Press Center | Freight Shipping Logistics News
A wider channel will position the port for transshipment which faces a threat from other emerging African facilities.
Tenders to identify a firm that will carry out the process as well as assist in raising the Sh7 billion required for the project have been opened.
Six international firms which submitted their bids and technical capacity to carry out the task will be evaluated in the next one month, according to the tender committee.
China Road and Bridge Corporation of China, Oord Dredging and Marine Construction of Netherlands and Sino Hydro Corporation Ltd of China bid for the project.
Other firms include the Jana Nur Dredging International, Rohde Nielsen and Boskalis International BV.
Firms which will successfully go through the first stage will be invited for the next phase for the contract that is expected to be awarded by September this year.
“We shall involve more players that will include the Ministry of Finance during the next stage of evaluation,” said Mr Omae Nyarandi, procurement and supplies manager at Kenya Ports Authority (KPA), who led the opening exercise. He is also a member of the tendering committee.
Bidders were required to provide a tender security of $1 million with the firm that will win the contract expected to start work before the end of the year, Mr Nyarandi said, adding that the government has already provided Sh1 billion for the project.
“The requirement to provide security from a bank was supposed to ensure that we only receive bids from serious companies who have the capacity to do the job and lock out jokers,” he said.
KPA postponed dredging last year until the planned construction of a second container terminal commenced. The two projects are related.
Construction of the second terminal and dredging of the channel are supposed to begin together because the material that would be scooped from the sea would be used to reclaim part of the land for the second terminal.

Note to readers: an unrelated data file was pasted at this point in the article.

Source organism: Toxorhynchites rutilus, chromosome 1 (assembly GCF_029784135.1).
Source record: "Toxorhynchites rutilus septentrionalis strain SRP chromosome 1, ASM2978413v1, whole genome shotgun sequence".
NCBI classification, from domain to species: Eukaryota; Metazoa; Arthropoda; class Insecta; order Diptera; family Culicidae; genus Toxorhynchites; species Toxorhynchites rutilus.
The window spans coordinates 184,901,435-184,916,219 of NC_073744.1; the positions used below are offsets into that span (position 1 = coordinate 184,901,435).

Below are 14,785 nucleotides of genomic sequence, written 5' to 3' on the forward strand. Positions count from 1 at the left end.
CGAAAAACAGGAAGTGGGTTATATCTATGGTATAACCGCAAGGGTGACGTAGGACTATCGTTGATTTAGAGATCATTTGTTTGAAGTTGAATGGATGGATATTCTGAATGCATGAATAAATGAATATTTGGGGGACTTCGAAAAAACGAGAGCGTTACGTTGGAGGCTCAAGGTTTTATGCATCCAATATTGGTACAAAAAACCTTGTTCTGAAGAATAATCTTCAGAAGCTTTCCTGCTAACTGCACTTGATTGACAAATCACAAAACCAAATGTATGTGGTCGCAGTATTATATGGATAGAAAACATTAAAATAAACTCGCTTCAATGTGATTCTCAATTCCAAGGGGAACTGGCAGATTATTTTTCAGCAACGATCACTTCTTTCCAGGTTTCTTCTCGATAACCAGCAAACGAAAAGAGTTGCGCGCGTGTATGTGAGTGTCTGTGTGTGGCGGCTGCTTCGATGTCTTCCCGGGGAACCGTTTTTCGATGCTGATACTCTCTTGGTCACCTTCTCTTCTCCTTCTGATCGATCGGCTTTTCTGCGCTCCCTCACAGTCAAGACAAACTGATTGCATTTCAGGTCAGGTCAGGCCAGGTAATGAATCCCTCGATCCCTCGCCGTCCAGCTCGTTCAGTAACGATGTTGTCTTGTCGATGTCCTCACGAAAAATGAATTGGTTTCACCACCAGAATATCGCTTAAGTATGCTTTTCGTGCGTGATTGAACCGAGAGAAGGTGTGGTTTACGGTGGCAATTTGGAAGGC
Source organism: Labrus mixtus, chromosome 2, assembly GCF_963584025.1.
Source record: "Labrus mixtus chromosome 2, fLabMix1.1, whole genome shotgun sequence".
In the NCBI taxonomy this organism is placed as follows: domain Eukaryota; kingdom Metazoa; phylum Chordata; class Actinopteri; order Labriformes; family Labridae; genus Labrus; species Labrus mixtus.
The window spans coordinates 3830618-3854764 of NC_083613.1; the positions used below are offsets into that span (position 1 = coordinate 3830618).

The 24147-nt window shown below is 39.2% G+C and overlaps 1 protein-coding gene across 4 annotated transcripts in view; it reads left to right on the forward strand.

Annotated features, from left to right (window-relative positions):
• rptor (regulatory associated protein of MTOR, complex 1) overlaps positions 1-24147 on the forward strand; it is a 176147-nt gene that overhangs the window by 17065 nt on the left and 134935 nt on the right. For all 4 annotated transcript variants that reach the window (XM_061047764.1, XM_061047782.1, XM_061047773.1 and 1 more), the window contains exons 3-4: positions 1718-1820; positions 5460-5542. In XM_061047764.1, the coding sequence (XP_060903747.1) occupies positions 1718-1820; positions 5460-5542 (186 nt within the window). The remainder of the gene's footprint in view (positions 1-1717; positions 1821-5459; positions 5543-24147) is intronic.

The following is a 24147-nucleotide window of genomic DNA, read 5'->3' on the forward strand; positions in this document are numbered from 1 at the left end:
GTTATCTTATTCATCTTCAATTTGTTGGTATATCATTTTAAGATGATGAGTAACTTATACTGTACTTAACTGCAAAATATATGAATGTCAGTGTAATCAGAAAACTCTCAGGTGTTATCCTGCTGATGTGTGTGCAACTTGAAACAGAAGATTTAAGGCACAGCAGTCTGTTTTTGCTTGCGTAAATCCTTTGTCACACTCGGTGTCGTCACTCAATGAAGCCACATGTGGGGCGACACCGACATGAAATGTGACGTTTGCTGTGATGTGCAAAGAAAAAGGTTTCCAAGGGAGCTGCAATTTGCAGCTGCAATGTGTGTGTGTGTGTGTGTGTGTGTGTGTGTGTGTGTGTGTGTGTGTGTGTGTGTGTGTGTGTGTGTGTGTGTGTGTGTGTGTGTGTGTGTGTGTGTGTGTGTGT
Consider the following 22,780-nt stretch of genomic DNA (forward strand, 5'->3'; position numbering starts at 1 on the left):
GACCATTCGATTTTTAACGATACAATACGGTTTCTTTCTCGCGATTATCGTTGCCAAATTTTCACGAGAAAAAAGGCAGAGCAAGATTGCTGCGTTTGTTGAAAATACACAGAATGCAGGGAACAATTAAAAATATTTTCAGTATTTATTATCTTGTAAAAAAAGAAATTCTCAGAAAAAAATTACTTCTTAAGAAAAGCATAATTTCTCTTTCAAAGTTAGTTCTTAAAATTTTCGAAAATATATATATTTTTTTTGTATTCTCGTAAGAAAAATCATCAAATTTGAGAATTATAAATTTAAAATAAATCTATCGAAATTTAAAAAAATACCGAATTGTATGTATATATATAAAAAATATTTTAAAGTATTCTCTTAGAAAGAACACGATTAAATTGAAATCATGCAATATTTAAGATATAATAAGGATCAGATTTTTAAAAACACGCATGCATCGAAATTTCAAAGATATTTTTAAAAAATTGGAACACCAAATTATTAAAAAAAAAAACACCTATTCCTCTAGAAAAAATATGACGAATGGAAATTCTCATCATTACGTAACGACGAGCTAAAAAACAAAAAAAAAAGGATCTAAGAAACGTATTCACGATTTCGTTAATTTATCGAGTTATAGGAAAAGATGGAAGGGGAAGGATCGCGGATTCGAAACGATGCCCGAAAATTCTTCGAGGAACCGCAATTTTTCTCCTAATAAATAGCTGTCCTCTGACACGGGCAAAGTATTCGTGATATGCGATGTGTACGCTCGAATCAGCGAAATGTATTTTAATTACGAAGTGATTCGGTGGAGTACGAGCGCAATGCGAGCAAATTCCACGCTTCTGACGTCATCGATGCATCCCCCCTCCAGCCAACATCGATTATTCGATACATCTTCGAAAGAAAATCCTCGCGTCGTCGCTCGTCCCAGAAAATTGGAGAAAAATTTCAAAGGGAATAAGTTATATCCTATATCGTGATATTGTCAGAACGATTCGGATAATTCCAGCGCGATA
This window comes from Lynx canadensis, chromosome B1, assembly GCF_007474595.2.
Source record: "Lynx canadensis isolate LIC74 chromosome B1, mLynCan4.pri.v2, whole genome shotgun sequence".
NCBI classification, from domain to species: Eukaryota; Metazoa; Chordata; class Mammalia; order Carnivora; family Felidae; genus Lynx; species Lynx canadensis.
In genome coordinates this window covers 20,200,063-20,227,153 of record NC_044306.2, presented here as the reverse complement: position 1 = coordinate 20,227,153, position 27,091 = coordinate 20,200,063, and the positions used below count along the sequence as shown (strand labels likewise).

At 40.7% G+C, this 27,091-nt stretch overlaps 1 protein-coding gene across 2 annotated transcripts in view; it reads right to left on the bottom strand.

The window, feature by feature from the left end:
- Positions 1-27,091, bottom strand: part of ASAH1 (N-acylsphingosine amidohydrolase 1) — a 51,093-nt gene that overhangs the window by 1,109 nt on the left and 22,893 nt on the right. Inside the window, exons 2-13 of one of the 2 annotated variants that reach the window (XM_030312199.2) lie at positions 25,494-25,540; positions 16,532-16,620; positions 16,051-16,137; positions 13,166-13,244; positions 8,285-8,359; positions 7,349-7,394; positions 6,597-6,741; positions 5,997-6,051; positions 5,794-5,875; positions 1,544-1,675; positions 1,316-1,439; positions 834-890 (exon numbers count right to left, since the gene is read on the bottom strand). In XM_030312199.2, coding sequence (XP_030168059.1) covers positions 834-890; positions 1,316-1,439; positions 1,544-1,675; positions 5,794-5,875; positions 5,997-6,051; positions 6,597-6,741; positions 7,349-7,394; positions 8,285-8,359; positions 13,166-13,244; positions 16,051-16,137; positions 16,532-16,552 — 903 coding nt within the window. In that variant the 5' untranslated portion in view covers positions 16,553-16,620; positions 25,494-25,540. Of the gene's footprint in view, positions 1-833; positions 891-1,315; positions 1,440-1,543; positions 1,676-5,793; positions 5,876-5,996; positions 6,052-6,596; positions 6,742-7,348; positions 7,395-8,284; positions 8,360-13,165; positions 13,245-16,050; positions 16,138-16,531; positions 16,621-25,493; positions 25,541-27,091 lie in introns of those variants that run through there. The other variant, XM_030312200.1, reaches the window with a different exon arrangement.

The port has lost a huge transshipment business over the last two years after suspending such operations due to capacity constraint at the container terminal against a background of growing cargo volumes than anticipated.
Shipping lines calling at Dar-es-Salaam port are seeking alternative sites due to long vessel delays which is taking up to three times more than Mombasa port, KPA operations manager engineer Joseph Atonga said.
Mombasa is the most ideal alternative. “We can only tap this business once we construct the second container terminal,” he said.
KPA stopped transshipment in 2008 after the port faced serious congestion and a threat of vessel delay surcharge by shipping lines.
Out of the 16 million tonnes of cargo handled by the Mombasa port in 2007, 700,000 were for transshipment.
The second container terminal is funded by the Japanese Government at a cost of Sh16 billion and will create an additional capacity of 1.2 million twenty foot equivalent units (Teus) compared to the 250,000 capacity of the present terminal.
According to Mr Atonga, Mombasa port is also targeting transshipment deals from Seychelles, Mauritius, Tanga, Zanzibar and Maputo, once the dredging and the second container terminal are done.
The current port channel has a limited water depth of 10 metres to 11 metres and cannot accommodate the new generation ships called post-Panamax vessels.
Mombasa port is currently a feeder facility with most cargo traffic being trans-shipped through hub ports like Salalah in Oman, Jeddah, Durban and Singapore.
“Once the dredging is complete, the channel will accommodate huge vessels today preferred by shipping lines operators,” said Mr Atonga adding that the project is expected to take three years before completion.
However, maritime experts say that even with the planned dredging, the channel will not have the capacity to handle the present generation vessels with a capacity for over 10,000 Teus.
The port is likely to be feed for Lamu and other emerging ports in Africa.
A new port in South Africa - Ngqura - was opened five months ago bringing the total number in South Africa to eight. This positions it well for transshipment to East and West Africa.
The future of Kenya in maritime lies with the second port in Lamu, which with a channel of natural depth of 18 metres will have the capacity to handle modern ships.
PARASTATAL heads who signed the Mombasa port community charter risk being sacked if their agencies do not deliver on the contents of the new entity. The charter signed between the government and the private sector aims at improving the movement of cargo from the port into hinterland